Then, we look at a bridge that’s built out of blocks, and we want to see if students can see what shapes that particular bridge is made up of. It’s made up of cubes and triangles and rectangle blocks. The idea is for students to look at a geo block and create a new geo block shape with it. It’s pretty fun to do an activity that provides exploratory ways for students to visualize and picture what they’re doing.
In the extension activity, they’re going to be sorting solid shapes by the attributes. Providing kids with the language to describe how shapes are created is really helpful for being successful in this standard.
In show 402 for first grade, we continue with a number talk. Just as we did in the previous session, we are still focusing on Abracus. We’re hoping that, in the second show, students become more independent with being able to answer a problem like 7 + 8. We build the problem again on the double 10-frame for students to observe and solve.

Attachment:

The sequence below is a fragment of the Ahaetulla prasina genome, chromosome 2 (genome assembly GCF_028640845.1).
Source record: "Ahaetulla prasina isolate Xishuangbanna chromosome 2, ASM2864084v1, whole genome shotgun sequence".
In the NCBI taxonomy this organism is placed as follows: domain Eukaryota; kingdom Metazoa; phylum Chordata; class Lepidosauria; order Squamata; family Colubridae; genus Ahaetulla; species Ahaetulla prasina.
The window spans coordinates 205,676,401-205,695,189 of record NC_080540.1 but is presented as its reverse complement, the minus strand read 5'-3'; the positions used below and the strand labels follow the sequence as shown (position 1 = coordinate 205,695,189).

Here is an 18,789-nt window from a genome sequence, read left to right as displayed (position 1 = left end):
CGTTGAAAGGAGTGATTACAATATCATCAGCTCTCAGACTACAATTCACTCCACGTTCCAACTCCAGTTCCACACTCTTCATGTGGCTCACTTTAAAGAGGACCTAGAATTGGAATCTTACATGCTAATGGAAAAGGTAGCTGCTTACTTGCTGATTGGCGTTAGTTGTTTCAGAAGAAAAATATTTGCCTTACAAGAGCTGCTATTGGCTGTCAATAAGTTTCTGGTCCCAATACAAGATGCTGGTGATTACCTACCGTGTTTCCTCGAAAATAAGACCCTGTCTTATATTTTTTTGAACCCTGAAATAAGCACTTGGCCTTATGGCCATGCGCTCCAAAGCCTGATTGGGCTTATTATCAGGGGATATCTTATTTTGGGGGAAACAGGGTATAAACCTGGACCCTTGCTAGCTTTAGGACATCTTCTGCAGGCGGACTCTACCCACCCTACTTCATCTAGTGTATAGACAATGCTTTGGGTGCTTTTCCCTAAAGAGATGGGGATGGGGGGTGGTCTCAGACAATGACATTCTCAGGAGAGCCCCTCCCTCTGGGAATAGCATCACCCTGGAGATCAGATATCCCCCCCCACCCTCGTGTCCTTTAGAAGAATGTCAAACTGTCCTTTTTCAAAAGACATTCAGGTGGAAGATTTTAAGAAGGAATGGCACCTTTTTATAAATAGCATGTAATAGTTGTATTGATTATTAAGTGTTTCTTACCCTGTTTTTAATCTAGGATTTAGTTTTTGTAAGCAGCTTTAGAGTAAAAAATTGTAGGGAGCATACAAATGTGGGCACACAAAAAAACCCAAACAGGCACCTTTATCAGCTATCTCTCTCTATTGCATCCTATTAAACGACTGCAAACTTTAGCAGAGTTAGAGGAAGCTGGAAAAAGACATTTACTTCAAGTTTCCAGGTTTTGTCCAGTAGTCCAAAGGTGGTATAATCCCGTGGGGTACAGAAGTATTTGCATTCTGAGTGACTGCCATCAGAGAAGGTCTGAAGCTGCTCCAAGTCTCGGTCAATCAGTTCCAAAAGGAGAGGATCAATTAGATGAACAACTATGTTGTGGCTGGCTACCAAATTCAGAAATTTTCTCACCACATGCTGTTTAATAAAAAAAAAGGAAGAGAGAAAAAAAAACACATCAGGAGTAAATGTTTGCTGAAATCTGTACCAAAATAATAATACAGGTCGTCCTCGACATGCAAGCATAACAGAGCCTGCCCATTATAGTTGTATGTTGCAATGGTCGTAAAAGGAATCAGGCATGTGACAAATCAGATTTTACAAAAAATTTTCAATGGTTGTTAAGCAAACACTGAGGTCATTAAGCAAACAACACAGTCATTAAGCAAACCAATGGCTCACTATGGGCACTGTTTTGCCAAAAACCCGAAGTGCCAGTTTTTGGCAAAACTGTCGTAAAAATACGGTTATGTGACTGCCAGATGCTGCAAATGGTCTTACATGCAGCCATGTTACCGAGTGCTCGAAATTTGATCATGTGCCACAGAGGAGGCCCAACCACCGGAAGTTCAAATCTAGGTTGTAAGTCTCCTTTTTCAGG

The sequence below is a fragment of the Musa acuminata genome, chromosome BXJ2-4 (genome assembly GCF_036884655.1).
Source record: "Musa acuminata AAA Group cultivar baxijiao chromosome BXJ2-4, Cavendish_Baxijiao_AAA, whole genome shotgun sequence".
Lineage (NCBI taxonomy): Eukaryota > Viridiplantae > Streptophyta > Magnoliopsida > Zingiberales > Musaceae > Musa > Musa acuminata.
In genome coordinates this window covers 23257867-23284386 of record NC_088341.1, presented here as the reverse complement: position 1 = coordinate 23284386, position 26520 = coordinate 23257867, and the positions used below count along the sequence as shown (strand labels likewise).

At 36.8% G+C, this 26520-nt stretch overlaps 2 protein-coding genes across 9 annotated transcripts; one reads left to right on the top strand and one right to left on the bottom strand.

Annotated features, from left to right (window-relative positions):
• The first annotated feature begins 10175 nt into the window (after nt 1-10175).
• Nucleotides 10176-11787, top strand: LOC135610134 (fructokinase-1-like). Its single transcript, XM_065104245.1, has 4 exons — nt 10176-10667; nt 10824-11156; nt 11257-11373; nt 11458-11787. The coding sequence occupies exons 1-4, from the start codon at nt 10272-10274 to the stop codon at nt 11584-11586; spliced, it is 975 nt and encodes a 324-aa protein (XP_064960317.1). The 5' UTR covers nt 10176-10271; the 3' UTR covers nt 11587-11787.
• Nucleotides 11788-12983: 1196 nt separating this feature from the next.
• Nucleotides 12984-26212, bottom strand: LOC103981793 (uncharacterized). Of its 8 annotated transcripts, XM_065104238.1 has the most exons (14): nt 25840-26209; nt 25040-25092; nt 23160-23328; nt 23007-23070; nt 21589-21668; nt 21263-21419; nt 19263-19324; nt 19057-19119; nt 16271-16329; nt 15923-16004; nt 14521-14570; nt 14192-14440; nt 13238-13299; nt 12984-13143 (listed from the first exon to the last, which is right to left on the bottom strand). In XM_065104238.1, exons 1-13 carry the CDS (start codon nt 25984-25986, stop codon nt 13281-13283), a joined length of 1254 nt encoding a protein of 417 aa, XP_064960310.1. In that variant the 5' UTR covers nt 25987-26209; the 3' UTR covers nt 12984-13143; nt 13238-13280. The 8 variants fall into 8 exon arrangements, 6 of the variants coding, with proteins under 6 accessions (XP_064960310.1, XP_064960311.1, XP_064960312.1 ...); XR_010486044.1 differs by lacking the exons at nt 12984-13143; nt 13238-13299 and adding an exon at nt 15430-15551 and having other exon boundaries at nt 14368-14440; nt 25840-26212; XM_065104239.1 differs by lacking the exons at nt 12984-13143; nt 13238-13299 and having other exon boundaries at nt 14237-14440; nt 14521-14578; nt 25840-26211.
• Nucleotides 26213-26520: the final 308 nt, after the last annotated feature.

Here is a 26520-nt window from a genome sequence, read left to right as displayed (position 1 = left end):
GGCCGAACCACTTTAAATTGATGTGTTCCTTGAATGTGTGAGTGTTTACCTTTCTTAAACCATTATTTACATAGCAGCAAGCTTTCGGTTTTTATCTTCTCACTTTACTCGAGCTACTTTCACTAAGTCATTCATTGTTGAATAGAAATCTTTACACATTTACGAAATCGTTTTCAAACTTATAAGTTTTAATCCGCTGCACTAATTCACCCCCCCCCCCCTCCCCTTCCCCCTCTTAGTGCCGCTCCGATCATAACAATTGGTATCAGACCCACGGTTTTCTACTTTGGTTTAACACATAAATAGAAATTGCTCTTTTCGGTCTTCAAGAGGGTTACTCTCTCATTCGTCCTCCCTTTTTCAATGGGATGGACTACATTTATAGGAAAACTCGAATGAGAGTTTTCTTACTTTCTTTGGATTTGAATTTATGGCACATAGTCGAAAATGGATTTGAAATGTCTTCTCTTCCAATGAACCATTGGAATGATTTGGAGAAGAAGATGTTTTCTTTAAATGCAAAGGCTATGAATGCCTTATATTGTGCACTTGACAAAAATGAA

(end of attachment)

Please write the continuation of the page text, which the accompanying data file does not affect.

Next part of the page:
The “I Can” Statement is: I can sort flat shapes and create a data display to represent our sort. Again, we offer four images and ask students which one doesn’t belong. This time, the majority of the shapes are 3D and only one of them is flat. But as we know by now, students can figure a reason based on one attribute as to why each shape may or may not belong.
We then do a sort with flat shapes. We take a bunch of different flat shapes and see if we can sort them into triangles, squares or rectangles. You could also sort by different categories, like color.
Then, we try to take the idea of shapes and apply it to data collection. We take three handfuls of pattern blocks and see if we can determine the data. We find that we have nine triangles, four trapezoids, and seven squares. How can we use this data that we’ve collected on shapes to answer questions such as How many triangles and trapezoids are there in all? We might even ask How many more triangles are there than squares?
For the independent activity, students are going to be doing something similar to what we did in the show, which is sorting flat shapes.
“I Can” statement: I can compare numbers and add or subtract. / I can add and subtract 10s and 100s.